China’s December exports rise for first time in five months
BEIJING China's exports rose for the first time in five months last month and by more than expected, signalling a modest recovery in demand as Beijing and Washington agreed to defuse their trade war.
The world's largest economies are set to sign a Phase One trade deal today, marking a significant de-escalation but not an end to a dispute that has rattled financial markets and threatened to derail global economic growth.
After a rough year, China's exports ended last year on an upbeat note, rising 7.6 per cent last month from a year earlier, customs data showed yesterday. The median forecast from a Reuters poll of analysts had been for a 3.2 per cent rise in shipments, following November's 1.3 per cent drop.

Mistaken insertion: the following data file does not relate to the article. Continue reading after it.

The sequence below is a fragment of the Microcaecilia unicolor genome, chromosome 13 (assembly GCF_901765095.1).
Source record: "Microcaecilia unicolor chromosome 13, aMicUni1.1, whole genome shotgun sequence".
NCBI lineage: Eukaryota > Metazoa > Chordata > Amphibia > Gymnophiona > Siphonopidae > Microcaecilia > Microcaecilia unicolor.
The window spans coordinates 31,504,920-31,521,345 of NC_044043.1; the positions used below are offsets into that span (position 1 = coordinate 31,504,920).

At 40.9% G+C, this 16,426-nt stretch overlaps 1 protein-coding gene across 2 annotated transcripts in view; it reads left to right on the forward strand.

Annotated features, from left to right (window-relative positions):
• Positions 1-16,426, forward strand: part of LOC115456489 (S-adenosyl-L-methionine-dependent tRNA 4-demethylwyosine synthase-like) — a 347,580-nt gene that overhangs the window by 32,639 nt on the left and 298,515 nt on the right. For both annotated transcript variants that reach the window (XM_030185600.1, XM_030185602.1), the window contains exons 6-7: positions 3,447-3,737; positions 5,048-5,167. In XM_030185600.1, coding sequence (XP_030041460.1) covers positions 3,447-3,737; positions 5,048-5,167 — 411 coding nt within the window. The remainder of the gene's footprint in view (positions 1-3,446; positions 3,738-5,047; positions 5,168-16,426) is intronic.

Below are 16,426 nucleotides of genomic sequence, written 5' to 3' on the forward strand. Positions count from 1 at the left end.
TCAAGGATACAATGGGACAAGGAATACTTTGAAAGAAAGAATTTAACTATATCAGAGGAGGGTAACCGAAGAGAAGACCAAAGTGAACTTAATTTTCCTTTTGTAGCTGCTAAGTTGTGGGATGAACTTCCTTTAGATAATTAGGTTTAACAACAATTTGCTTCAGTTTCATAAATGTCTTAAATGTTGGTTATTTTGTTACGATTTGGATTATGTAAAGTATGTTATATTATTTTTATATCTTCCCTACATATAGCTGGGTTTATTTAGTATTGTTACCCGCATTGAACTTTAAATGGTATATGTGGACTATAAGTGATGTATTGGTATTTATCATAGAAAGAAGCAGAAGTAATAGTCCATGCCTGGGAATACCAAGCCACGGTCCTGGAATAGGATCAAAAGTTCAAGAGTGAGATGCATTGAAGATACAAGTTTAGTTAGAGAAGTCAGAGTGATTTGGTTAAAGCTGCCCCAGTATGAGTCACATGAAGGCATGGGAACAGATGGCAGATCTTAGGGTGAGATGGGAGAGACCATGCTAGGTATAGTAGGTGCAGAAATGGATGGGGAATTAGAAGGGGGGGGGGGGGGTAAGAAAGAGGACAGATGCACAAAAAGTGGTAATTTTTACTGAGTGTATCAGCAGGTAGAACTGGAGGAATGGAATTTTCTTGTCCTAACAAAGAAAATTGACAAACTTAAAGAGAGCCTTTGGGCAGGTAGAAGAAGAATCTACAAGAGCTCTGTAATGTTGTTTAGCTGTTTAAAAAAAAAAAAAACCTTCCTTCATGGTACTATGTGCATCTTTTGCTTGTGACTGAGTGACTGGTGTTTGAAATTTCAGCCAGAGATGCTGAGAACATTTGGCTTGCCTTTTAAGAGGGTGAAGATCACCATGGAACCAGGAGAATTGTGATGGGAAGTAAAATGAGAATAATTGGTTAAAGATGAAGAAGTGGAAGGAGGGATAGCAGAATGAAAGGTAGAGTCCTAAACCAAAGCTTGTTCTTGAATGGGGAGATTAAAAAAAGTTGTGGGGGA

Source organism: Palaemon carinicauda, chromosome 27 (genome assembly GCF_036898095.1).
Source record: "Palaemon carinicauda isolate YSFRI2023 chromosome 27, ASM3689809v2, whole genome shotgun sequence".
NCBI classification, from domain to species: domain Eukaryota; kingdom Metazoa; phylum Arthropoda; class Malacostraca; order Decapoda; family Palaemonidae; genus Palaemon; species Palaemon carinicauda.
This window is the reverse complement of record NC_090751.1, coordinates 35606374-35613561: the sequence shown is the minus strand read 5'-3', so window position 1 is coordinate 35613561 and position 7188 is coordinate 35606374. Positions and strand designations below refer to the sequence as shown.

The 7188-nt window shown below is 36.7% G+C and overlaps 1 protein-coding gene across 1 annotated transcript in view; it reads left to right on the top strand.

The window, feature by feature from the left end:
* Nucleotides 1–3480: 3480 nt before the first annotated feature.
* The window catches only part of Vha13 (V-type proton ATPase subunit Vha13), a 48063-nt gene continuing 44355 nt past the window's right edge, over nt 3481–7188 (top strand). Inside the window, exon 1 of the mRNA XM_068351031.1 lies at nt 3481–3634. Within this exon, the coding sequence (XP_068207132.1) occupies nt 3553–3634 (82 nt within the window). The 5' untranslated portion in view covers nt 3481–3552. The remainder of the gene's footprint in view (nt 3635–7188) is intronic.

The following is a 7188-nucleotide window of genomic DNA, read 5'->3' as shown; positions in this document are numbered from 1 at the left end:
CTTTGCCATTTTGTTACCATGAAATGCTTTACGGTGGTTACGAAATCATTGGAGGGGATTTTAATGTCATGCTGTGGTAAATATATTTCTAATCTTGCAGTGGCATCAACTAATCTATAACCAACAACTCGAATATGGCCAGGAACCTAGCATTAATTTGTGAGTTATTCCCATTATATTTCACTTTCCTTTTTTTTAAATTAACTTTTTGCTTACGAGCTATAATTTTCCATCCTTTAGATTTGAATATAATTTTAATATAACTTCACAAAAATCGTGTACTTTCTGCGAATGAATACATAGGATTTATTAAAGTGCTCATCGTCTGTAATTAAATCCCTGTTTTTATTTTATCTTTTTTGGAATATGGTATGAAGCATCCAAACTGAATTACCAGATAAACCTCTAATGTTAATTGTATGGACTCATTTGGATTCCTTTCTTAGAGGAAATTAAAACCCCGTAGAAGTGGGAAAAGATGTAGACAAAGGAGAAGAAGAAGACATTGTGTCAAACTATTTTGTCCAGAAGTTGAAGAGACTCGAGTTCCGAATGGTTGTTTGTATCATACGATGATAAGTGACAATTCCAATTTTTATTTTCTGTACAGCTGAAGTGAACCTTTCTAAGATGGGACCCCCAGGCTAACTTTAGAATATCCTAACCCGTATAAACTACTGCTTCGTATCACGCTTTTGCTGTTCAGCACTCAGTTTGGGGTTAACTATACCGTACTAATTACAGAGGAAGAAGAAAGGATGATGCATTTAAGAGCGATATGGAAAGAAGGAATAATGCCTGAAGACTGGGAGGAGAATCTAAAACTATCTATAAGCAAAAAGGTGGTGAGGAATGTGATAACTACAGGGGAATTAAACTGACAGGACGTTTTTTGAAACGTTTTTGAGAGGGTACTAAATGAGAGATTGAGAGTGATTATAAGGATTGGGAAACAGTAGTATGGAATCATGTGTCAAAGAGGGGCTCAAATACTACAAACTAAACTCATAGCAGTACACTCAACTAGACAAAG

Imports also beat expectations, jumping 16.3 per cent from a year earlier, though boosted in part by higher commodity prices. The Reuters poll had forecast 9.6 per cent growth versus 0.5 per cent in November.
While comparisons with a weak December last year flattered both figures, they also pointed to improving demand, both globally and within China, analysts said.
China posted a trade surplus of US$46.8 billion (S$63 billion) last month, compared with the poll's forecast for a US$48 billion surplus, and up from November's surplus of US$37.9 billion.
For all of last year, its total exports proved remarkably resilient to trade tensions, rising 0.5 per cent, though that was well off a near 10 per cent gain in 2018, reflecting weaker US sales. Imports fell 2.8 per cent last year as China's economic growth cooled to near 30-year lows, after rising 15.8 per cent in 2018. - REUTERS